Tanja Sihvonen is professor of Communication Studies at the University of Vaasa, Finland. She is specialized in digital media, games, and participatory cultures on the internet. Her most recent work considers astroturfing, monsters, and cryptogames.
Narrative Transformations and Cultural Appropriation. Placemaking in Assassin’s Creed: Origins Discovery Tour Mode
FROG 2020 – Short Talk
Mona Khattab (Communication Studies, University of Vaasa)
Sabine Harrer (Game Design Department Gotland, Uppsala University, Sweden)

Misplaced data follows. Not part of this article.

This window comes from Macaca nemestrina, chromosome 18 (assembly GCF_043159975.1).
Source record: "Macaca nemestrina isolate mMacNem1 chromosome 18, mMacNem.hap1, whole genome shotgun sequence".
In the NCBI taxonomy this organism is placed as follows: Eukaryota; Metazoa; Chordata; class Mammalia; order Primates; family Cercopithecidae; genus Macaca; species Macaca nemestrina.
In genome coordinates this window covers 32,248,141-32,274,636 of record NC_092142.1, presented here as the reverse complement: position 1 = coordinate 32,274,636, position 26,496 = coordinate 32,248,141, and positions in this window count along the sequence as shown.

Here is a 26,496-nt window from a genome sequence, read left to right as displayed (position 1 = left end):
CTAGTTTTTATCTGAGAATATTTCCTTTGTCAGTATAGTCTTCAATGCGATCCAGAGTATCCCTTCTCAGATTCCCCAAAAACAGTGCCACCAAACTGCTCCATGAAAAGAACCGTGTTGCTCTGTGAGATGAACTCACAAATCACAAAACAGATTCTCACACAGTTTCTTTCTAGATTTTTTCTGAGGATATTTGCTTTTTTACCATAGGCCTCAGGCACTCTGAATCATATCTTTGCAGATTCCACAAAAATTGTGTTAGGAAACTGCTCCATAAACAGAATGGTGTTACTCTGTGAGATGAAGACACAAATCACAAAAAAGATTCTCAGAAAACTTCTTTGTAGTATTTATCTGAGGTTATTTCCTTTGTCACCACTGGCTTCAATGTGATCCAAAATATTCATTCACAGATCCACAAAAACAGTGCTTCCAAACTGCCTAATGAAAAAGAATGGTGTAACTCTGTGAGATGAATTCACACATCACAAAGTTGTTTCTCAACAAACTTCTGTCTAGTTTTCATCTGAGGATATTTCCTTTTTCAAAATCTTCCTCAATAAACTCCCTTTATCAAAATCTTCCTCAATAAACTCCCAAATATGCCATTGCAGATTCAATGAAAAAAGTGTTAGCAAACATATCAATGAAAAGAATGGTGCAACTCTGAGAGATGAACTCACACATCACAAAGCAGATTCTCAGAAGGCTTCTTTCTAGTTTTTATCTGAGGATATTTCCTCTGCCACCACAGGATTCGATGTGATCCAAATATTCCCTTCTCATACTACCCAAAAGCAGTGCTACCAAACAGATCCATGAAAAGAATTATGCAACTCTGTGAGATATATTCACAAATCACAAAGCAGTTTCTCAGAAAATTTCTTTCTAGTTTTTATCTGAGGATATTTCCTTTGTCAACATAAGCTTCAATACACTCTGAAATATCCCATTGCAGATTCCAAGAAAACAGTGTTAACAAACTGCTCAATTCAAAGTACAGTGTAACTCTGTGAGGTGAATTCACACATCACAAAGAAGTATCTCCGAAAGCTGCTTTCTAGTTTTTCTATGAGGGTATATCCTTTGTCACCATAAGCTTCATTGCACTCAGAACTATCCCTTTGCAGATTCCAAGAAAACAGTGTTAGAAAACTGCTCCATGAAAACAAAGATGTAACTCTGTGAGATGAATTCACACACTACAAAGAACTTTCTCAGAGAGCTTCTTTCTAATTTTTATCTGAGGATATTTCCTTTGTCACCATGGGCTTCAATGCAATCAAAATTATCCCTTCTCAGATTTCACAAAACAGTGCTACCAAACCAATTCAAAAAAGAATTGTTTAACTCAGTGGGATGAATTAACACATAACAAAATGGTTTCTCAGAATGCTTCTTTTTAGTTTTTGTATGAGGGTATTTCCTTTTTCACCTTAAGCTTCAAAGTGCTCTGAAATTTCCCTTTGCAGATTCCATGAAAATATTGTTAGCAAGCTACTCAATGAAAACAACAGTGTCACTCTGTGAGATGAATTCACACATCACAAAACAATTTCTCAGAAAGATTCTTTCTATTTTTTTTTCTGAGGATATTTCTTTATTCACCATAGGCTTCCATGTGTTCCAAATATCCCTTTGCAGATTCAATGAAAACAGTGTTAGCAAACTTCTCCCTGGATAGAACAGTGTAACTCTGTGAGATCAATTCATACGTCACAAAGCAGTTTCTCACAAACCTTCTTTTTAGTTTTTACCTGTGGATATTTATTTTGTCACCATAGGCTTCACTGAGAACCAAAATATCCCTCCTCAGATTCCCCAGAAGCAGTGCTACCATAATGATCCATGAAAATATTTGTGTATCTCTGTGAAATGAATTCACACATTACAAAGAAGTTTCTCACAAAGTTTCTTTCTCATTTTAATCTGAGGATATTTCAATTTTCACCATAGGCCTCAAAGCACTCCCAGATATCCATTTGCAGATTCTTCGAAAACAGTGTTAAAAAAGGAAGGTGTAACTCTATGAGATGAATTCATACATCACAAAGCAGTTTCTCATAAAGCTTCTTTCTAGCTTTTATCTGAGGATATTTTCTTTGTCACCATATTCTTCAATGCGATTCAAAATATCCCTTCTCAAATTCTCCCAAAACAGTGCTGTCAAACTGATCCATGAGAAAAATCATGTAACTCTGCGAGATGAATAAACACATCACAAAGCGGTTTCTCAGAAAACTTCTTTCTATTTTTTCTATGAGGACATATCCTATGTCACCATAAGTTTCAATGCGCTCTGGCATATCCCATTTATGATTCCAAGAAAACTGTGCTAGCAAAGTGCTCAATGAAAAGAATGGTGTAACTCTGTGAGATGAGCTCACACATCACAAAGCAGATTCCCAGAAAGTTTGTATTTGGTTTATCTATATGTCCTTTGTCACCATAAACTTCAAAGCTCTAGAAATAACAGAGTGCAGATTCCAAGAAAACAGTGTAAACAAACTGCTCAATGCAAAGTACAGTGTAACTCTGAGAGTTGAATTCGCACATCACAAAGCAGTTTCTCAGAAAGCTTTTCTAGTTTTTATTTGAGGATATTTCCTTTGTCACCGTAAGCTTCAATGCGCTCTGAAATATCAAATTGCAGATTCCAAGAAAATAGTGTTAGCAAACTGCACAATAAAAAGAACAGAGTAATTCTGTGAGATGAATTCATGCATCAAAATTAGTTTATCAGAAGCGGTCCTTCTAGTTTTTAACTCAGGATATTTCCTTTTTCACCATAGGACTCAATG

Assassin’s Creed (Ubisoft, 2007-) is an action-adventure stealth video game franchise that lets its player delve into history, from Renaissance-era Florence to Victorian London. In this presentation, we aim at understanding the purpose of placemaking as a technology for virtual and identity tourism. More particularly, we will perform a close-reading of the ‘discovery tour mode’ function in Assassin’s Creed: Origins (henceforth: ACO, 2018), a game that takes place in Ancient Egypt. We argue that due to its quasi-touristic staging of an ancient civilisation, the discovery tour mode is a particularly potent feature in exploring how games render history palatable for an implied white Western audience. What makes the discovery tour mode specifically interesting is the focus that ACO has on the perceived othering and cultural appropriation of classical civilizations. Othering is a tool frequently employed in games seeking to immerse players into ‘exotic’ places constructed from imperial cartographic memory. The presentation unpacks this phenomenon in three sections that analyse placemaking in ACO through three different-level narrative viewpoints. The first of these examines the depiction of Egypt through which the real historical and geographical location is reimagined as a game environment. This section focuses on the transcultural representation of Egypt as the exoticized Other in the representational context of the global south. The second section highlights the centrality of the main character in the game narrative and the structure of the game. The third section addresses the intersectionality of narrativity and cultural representation as immersive, spatially organized experiences and studies these in the theoretical frame of placemaking and the game’s potential for virtual and identity tourism. This talk combines textual analysis of game objects and environments to autoethnographic observation and geographical understanding of real-world locations turned into reappropriated game places. The conclusion highlights the intersectionality of cultural and narratological trajectories within the framework of placemaking, leading to an assessment of the potential of creating virtual tours of historically and geographically non-Western locations.